If it really wasn’t a malicious adventure to keep four million kidnapped human beings in chains and forced labor, why not just take the higher ground and convince the entire world that you were merely out to sanctify your choices instead of imprison human flesh?

Jefferson Davis was not a nice man.

I suppose if you sat down and had a drink with him and shared some boiled crawdads, you might find him amiable.

But on the inside was a greedy, corrupt man who insisted that black humans were mongrels and needed white people to help them reason.

And he did all of this standing in front of a church, holding a Bible in his hand.

Court of Public Opinion

Court of public opinion: (n) the beliefs and judgment of most people

I have never met “most people.”

They normally come as individuals who begin to cling together over some belief or even prejudice, simply because they have been taught since their youth that there is strength in numbers. (Once again, I don’t know if even that is true.)funny wisdom on words that begin with a C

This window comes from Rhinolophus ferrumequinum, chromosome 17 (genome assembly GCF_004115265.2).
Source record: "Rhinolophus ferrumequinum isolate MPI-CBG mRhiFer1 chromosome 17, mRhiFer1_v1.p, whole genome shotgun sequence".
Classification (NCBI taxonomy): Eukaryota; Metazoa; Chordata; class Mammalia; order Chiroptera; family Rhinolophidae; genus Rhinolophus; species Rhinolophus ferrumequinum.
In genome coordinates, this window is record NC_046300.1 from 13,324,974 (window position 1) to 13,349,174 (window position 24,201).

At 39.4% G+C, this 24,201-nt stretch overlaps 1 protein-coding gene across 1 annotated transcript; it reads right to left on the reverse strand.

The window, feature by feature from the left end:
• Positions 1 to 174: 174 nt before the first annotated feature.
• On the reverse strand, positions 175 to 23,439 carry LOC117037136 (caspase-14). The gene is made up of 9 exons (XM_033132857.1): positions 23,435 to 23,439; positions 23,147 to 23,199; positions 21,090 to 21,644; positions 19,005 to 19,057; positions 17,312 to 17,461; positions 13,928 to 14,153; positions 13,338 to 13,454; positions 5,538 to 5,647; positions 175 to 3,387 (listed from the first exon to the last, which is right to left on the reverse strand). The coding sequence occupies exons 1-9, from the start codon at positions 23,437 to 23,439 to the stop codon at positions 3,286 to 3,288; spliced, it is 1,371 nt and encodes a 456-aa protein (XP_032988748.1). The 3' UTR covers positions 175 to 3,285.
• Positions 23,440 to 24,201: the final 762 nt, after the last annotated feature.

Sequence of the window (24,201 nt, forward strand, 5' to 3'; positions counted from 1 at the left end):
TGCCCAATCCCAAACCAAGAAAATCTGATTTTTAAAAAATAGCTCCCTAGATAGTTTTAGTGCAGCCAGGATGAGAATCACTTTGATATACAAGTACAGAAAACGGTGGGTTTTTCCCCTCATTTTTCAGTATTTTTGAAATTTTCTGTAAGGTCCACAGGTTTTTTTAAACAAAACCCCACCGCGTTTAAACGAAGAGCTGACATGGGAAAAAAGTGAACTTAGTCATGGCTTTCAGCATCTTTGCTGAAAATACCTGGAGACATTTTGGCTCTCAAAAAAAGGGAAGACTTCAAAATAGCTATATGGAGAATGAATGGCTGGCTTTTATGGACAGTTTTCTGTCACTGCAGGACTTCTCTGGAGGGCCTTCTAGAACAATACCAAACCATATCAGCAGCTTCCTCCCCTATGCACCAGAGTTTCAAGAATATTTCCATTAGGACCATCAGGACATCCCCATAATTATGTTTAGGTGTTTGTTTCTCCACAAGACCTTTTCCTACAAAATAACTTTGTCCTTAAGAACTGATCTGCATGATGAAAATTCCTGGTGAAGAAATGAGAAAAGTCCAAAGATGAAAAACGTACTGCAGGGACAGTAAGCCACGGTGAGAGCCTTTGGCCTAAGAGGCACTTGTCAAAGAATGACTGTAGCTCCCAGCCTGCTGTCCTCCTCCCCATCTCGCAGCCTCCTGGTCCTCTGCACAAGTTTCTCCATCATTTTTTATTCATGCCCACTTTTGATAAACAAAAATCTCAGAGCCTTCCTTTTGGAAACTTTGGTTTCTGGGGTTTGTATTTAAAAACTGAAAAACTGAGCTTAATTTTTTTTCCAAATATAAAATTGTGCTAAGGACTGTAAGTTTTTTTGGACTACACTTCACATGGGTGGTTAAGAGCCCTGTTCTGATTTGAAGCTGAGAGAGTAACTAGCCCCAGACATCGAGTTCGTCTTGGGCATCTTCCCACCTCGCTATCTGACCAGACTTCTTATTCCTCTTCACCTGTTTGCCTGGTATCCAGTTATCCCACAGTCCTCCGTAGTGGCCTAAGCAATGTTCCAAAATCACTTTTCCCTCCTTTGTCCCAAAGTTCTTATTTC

After all, there have been some awfully “populated” ideas over the centuries of mankind which dissipated when exposed for their greed or stupidity.

So when it comes to the court of public opinion, there is actually a wide range of assertions within that single courtroom.

What I have learned is that there are three things that will never be illegal, can’t imagine them being improper, and generally speaking, gain favor when the public opinion decides to hold court.

1. “I’m sorry.”

Even though we tout the power of arrogance, we simultaneously despise it.

Even though we want people to espouse their confidence, our skin crawls a bit if humility doesn’t show up immediately.

You will certainly be convicted in the court of public opinion if you are unable to say, “I’m sorry.”

2. “I have faults.”